Share

Taking Action: Cultivating Emotional Regulation in Children

Taking Action to Cultivate Your Child’s (and Your Own) Ability to Successfully Regulate Emotions

When young children need to regain their cool try this:

  1. Stretch out one hand like a star in front of you.
  2. Get your other pointer finger ready to trace around the fingers of your outstretched hand.
  3. Take a practice breath, slowly breathe in through your nose and let it our through your mouth.
  4. Slide your pointer finger up the outside of your pinky while take a slow breath in through your nose.
  5. As you exhale through your mouth, slide your finger down the other side of your pinky. Try to finish exhaling just as you reach the bottom.
  6. Keep going until you’ve finished with all your fingers and thumb.

You can find printable pages with suggestions like this to help young children manage big emotions here.

Print a feelings thermometer for your fridge.

Glitter Jars are magical, especially when trying to shift attention away from thoughts and emotions, the basic goal of all mindful practices. Whenever we bring awareness to what we are experiencing with our senses, we are being mindful. When we do this simple act, our minds calm down. This is a jar filled with water, clear gel glue, and ultra-fine glitter. You shake it and the glitter settles slowly, which is very relaxing to watch, providing something to focus on in order to relax.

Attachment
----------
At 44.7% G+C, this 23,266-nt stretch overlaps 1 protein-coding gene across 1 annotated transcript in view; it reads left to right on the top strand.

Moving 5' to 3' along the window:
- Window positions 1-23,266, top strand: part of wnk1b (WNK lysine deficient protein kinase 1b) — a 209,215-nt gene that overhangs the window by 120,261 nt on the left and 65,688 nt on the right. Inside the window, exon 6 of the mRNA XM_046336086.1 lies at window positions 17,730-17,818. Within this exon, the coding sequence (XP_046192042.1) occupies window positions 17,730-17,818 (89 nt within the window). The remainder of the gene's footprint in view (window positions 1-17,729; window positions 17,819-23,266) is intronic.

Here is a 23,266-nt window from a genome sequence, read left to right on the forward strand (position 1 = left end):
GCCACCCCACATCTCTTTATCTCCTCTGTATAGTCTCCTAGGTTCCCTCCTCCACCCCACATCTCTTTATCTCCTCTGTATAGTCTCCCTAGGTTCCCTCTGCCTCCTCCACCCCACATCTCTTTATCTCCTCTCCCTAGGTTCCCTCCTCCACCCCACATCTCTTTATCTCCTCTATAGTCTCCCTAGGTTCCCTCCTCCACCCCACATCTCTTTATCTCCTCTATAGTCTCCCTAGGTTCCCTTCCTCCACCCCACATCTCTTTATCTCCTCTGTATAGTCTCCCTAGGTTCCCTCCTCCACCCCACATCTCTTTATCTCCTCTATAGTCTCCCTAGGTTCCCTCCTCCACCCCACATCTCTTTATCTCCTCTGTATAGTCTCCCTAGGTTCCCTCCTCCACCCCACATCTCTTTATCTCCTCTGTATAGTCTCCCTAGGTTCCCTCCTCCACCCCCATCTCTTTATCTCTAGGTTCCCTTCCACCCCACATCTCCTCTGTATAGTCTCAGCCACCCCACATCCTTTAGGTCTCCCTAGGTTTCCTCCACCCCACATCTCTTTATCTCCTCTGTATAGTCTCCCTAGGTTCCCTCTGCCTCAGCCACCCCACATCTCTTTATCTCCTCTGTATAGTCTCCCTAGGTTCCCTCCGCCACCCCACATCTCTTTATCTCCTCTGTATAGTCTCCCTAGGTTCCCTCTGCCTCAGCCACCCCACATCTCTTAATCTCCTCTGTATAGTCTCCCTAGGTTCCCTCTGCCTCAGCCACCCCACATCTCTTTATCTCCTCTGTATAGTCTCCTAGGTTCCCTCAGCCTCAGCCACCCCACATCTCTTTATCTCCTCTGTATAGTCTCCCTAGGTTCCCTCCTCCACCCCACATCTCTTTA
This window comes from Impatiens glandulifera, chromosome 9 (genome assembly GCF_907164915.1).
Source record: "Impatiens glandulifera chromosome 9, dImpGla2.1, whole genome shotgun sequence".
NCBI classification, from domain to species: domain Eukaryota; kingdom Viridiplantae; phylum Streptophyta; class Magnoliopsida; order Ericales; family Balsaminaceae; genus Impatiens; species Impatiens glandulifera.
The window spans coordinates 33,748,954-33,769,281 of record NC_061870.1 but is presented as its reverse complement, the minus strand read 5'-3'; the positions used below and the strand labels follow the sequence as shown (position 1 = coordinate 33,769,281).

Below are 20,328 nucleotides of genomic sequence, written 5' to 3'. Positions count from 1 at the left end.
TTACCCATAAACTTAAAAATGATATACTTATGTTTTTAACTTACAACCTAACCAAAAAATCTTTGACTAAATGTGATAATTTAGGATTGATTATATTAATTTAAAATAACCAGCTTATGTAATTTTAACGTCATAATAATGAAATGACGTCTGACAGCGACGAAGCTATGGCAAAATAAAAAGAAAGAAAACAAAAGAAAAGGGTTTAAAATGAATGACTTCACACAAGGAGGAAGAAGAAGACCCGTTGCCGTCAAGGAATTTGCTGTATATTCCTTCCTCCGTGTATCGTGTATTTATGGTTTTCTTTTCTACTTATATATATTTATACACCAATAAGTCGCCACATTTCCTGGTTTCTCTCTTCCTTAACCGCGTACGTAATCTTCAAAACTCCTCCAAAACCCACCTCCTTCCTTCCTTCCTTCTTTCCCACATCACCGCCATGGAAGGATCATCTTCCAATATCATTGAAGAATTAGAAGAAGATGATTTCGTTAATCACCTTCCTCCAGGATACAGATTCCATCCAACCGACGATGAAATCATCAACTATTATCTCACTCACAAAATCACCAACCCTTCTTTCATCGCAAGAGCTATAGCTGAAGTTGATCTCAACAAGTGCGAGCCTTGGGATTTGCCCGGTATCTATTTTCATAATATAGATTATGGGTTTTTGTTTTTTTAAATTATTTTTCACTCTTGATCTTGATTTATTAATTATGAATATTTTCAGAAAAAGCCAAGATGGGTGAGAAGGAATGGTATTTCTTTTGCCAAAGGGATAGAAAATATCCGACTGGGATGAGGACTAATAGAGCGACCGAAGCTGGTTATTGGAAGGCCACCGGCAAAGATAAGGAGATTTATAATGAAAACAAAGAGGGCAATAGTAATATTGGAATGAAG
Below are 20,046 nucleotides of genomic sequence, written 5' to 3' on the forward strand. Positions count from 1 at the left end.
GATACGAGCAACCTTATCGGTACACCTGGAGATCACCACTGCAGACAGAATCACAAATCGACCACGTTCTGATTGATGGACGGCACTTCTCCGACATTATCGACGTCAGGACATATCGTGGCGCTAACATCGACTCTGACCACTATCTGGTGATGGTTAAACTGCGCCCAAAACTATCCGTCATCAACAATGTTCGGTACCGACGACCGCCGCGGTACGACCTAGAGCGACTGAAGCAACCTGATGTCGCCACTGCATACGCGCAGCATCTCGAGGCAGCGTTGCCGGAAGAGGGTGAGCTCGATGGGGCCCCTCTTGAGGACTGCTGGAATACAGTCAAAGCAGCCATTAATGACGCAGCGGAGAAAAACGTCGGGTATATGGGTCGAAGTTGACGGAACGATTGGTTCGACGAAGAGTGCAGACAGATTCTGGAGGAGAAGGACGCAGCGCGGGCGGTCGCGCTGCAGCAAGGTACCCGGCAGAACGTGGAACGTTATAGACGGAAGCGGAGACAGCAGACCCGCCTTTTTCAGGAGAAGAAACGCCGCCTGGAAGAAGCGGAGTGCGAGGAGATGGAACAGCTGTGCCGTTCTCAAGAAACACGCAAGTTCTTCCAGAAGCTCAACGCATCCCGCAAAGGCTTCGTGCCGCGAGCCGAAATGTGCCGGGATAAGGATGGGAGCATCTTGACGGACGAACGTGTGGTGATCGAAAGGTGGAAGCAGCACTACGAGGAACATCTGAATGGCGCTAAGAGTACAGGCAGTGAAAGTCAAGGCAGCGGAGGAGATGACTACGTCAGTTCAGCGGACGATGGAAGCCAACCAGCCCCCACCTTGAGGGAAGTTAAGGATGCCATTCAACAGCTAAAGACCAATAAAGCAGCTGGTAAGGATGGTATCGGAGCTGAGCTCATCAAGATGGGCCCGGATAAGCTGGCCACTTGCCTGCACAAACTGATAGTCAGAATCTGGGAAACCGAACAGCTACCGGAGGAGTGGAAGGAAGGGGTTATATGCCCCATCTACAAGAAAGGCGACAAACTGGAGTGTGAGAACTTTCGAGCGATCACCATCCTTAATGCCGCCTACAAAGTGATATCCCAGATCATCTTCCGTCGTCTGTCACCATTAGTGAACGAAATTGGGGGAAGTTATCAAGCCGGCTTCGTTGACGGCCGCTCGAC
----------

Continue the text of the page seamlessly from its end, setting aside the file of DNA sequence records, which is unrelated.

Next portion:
(http://blissfulkids.com/mindfulness-kids-teens-calming-glitter-jar-aka-mind-jar/)

Materials:

  • A clean empty water bottle, with label removed, that will fit in your child’s hands
  • Clear gel glue
  • Super glue
  • Glitter
  • Hot water

Directions:

  • Fill the bottle about 3/4 of the way with hot water, then add a bottle of glitter glue and a small tube of glitter.
  • Screw on the cap and play with the mixture until it takes about five minutes (our standard time out time!) for the glitter to settle at the bottom of the bottle. Add more clear gel glue to make it go slower or more water to make it settle faster.
  • Super glue the cap onto the water bottle so it can’t come off in your child’s hands.

 

Coping Skills for Managing Emotions is a useful guide for helping a parent reflect and respond to a child’s emotional outburst. These tables provide helpful cues and responses.

When care givers… This helps …
1. Observe

Don’t say anything. Watch first. Pay attention to the situation. What was the build up? (e.g., what happened before the child displayed their emotion?). Watch for facial expressions, tone of voice and posture, as well as listening to what the child is saying to get a complete picture.

Adults to have a better understanding of:

·      what the child may be experiencing and why

·      how the child expresses their emotions.

Click here for all of the cues and responses.

Older children need coaching to help them learn how to manage their emotions. Don’t fall into the habit of being the solution to your child’s problems, your role is to coach them:

  1. When you child is calm, sit down with him to label and validate what he is feeling. Listen, don’t judge what they are feeling. Try to reflect and restate what he is telling you so that you show that you understand what he has said.
  2. Don’t mistake validating his feelings with accepting his behavior. You have to deal with bad behavior. While you want to let your child know that what he is feeling is okay, you can’t accept or condone his actions, especially if they have hurt someone else. “I see that you’re angry and frustrated. I can understand that, but you can’t take it out on your sister.”